A tremor ran through his body, ruffling his wings. He said nothing for a long time, then, “What are the odds?”

“Fifty-fifty,” I told him flatly, stung by the thought he believed I might have taken other lovers. “There’s never been anyone but you and—against my will—him. You’ve never met Rae, Sean. You should. She’s lovely, with your hair and eyes. Fun-filled, good and loving. That doesn’t sound like Cruce to me. Still, she has one of two fathers: you or him, either way she has an Unseelie prince for a da. Cruce is dead.” I hoped. “You’re not. Wouldn’t you rather my daughter, and quite possibly yours, as well, grow up knowing you as her father, not him?”

He turned then and looked at me, with a glimmer of emotion in his eyes, and I inhaled sharply. Deep within, I could feel a faint, weak stirring of hope. For two long years no one had come for him. Perhaps he thought I knew where he was, what he was doing, and had chosen not to come.

“I had no idea where you were, or what had happened to you,” I said, fanning the flame of that hope. “I thought you didn’t care anymore. I thought you’d left because you despised me. I missed you, Sean. God, I missed you more than words can say.” I closed my eyes as a fresh burn of tears stung them. How many times had I imagined me and Rae walking the fields near the abbey with Sean? Being a family, no matter whose child she was. Cooking a meal of fresh-caught fish, watching the stars come out, tucking her in, making love until dawn.

“Give us one more chance, Sean,” I begged. “Please, say you’ll try.”

There is a castle on a cloud

SOME DAYS DUBLIN IS so beautiful it slays me, and this morning was one of those days, as Ryodan and I hurried down cobbled streets toward Barrons Books & Baubles.

An overnight, driving rain had left puddles as still and glassy as mirrors on the pavement, reflecting buildings and shops and sky. Everything was glistening wet, scrubbed clean, gilded by streaks of sunshine slicing through clouds. It was one of those startlingly crisp mornings, done in vivid grays and blacks and silvers, splashed with colorful flowers blooming in planters and trees dotting the curbs.

Ryodan had asked me to narrow down the time frame of the bookstore’s disappearance but I wasn’t able to give him better than a two-week window. It had been that long since I’d last passed by before discovering it gone, which meant it may have vanished two weeks before, or that same day, the day before he’d shattered my door.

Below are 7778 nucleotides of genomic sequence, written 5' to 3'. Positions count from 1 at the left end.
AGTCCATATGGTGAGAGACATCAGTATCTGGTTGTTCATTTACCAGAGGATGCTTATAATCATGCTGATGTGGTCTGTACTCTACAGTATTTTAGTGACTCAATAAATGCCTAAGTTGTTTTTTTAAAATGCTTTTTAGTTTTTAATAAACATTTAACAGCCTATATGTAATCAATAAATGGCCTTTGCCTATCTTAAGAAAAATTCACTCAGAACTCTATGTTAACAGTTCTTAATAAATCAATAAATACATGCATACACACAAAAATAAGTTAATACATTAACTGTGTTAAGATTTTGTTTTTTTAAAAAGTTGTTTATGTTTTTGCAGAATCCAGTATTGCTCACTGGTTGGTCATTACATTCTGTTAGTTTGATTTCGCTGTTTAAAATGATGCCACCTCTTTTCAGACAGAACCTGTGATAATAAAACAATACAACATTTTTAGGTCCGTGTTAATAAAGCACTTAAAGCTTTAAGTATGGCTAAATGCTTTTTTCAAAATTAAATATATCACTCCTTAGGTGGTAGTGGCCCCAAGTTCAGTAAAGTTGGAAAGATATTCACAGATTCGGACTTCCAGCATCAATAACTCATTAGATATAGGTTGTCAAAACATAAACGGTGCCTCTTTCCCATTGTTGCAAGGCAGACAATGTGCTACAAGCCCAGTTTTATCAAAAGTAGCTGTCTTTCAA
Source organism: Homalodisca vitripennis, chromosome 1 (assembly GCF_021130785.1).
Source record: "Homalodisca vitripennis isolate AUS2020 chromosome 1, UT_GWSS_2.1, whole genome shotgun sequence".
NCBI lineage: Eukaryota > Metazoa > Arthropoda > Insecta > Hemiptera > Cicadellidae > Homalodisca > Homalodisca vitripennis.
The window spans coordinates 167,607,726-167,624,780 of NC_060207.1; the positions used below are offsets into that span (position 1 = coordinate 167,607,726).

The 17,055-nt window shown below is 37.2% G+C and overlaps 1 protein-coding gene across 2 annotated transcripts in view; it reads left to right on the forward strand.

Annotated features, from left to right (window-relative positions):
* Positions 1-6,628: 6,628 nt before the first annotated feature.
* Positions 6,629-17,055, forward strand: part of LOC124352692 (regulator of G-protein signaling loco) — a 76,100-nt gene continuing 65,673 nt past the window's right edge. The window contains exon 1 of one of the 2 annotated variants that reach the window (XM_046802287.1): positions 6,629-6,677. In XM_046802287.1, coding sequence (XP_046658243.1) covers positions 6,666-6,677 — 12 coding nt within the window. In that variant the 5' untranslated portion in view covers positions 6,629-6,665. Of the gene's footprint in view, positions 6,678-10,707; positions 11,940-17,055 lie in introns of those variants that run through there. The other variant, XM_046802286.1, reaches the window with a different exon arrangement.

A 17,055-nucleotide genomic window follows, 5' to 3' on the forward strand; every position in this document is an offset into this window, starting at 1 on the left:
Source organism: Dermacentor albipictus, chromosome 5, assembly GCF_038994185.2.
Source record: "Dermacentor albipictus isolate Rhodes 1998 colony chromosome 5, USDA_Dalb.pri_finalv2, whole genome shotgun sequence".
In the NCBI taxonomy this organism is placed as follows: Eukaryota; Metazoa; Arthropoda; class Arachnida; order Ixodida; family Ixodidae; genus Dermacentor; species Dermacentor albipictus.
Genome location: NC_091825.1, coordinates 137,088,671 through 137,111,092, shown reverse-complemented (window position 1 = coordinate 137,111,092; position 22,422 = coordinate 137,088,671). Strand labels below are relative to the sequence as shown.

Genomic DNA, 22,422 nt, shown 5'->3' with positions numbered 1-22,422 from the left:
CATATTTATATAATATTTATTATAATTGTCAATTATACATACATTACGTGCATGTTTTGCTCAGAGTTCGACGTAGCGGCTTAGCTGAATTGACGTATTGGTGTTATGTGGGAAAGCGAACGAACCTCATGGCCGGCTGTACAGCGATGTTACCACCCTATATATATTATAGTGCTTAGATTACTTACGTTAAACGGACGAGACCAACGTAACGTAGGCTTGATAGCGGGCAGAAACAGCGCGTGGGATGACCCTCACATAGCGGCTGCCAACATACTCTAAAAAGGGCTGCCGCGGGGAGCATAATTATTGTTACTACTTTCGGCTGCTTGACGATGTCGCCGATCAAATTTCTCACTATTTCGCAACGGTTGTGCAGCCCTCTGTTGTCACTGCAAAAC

We crisscrossed the lots repeatedly, searching for clues. Staring down, gazing up, poking in the few bits of debris rolling like tumbleweeds across concrete.

Aside from an impression of unnatural distortion, there wasn’t a single enlightening bit of evidence to be found. The mystery of Barrons Books & Baubles had donned the equivalent of “that woman’s” battle dress.

“I’ve got nothing,” I told Ryodan a few minutes later, when we met up where the stately, transomed front entrance had once been.

“This makes no sense,” he murmured as a text alert sounded on his phone. He removed it from his pocket, read it and frowned. Another alert went off and he grabbed my heavily sleeved and gloved arm while reading it and began tugging me across the lot toward the alley.

“What? Where are we going?” I demanded.

“Just come.”

“You don’t have to drag me,” I growled.

“I’m not so sure about that.” He was dashing me along so quickly I barely had time to register where we were heading, but I did and dug my heels in instantly. “Oh, no, hell no! I am not losing time again.” My city needed me now, not months or years later. Shazam needed me.

He gave a sharp jerk and I went stumbling forward, plunging into the wall behind Barrons Books & Baubles, into that precise portal I’d once entered so long ago then spent endless years Silverside, trying to get back home.

I squished into the wall. Then I was the wall. Then I squirted out on the other side, into the infamous White Room, which still lacked tired starlings, where I stood, scowling ferociously at ten enormous mirrors, one of which had so nefariously dumped me into the ancient, inimical Hall of All Days a lifetime ago.